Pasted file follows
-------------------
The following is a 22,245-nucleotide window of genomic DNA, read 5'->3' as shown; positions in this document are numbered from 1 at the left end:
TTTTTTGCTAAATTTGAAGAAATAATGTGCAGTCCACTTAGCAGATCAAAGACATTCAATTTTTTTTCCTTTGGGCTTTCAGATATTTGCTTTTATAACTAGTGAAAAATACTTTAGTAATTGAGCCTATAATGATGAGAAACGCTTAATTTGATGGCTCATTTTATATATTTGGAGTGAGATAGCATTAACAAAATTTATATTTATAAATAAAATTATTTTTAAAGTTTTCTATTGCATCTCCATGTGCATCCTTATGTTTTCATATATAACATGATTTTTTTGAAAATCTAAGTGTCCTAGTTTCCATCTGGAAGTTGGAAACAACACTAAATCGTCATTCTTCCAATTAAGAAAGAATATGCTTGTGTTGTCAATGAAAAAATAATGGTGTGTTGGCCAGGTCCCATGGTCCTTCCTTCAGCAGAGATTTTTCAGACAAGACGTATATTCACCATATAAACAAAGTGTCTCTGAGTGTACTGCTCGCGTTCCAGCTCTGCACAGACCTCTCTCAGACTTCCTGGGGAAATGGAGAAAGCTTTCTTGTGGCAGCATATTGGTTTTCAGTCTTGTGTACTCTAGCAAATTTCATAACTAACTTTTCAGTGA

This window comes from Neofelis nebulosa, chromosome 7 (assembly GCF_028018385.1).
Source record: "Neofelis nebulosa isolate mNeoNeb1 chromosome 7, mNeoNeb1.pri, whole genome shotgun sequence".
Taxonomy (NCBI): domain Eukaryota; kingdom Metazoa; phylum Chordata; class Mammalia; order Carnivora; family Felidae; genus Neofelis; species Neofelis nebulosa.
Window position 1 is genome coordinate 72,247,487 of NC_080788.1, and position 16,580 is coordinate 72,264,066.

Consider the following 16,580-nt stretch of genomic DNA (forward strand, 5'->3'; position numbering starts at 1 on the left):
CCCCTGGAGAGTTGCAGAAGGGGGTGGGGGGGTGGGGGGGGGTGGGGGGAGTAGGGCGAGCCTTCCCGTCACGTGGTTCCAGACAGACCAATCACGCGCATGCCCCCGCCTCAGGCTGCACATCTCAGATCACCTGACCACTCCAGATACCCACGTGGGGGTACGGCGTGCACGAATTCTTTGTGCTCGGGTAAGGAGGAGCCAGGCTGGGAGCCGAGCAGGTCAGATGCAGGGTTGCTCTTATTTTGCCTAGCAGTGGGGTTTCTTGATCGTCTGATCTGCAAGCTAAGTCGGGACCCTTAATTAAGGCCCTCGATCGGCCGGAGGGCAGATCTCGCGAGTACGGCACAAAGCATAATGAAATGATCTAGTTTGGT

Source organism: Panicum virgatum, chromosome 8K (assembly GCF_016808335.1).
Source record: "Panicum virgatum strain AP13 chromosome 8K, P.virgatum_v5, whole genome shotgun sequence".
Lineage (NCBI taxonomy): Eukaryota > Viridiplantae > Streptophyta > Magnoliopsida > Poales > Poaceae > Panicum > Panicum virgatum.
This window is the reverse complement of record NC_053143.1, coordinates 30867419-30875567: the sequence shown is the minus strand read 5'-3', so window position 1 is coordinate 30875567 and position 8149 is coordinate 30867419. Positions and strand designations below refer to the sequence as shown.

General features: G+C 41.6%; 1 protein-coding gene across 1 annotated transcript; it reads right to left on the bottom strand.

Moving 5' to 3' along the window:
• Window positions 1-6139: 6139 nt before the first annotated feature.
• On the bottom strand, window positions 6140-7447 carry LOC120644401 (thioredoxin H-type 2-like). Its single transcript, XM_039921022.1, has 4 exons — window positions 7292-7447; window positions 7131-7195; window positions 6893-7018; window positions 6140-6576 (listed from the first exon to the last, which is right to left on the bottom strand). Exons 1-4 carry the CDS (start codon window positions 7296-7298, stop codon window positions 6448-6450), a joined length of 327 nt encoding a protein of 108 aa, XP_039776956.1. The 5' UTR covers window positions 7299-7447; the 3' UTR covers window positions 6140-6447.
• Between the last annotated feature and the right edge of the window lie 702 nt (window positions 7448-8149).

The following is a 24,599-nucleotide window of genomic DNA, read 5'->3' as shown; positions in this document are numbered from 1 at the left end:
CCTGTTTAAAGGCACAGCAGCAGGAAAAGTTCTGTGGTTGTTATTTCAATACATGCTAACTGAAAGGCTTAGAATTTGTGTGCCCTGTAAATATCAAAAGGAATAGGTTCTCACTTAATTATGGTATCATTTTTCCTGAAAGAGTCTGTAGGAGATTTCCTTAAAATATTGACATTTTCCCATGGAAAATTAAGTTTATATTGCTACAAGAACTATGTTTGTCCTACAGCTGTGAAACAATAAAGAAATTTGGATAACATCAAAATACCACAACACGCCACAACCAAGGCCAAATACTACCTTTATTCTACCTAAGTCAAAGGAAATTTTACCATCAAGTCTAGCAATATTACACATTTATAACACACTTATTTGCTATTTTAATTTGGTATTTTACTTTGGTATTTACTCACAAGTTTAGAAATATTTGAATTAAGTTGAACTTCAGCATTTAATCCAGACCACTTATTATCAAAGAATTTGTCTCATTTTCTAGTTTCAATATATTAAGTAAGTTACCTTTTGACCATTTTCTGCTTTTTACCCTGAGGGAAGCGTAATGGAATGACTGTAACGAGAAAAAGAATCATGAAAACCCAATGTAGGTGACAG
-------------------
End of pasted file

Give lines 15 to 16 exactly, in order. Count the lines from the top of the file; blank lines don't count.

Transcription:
• Window positions 1-6139: 6139 nt before the first annotated feature.
• On the bottom strand, window positions 6140-7447 carry LOC120644401 (thioredoxin H-type 2-like). Its single transcript, XM_039921022.1, has 4 exons — window positions 7292-7447; window positions 7131-7195; window positions 6893-7018; window positions 6140-6576 (listed from the first exon to the last, which is right to left on the bottom strand). Exons 1-4 carry the CDS (start codon window positions 7296-7298, stop codon window positions 6448-6450), a joined length of 327 nt encoding a protein of 108 aa, XP_039776956.1. The 5' UTR covers window positions 7299-7447; the 3' UTR covers window positions 6140-6447.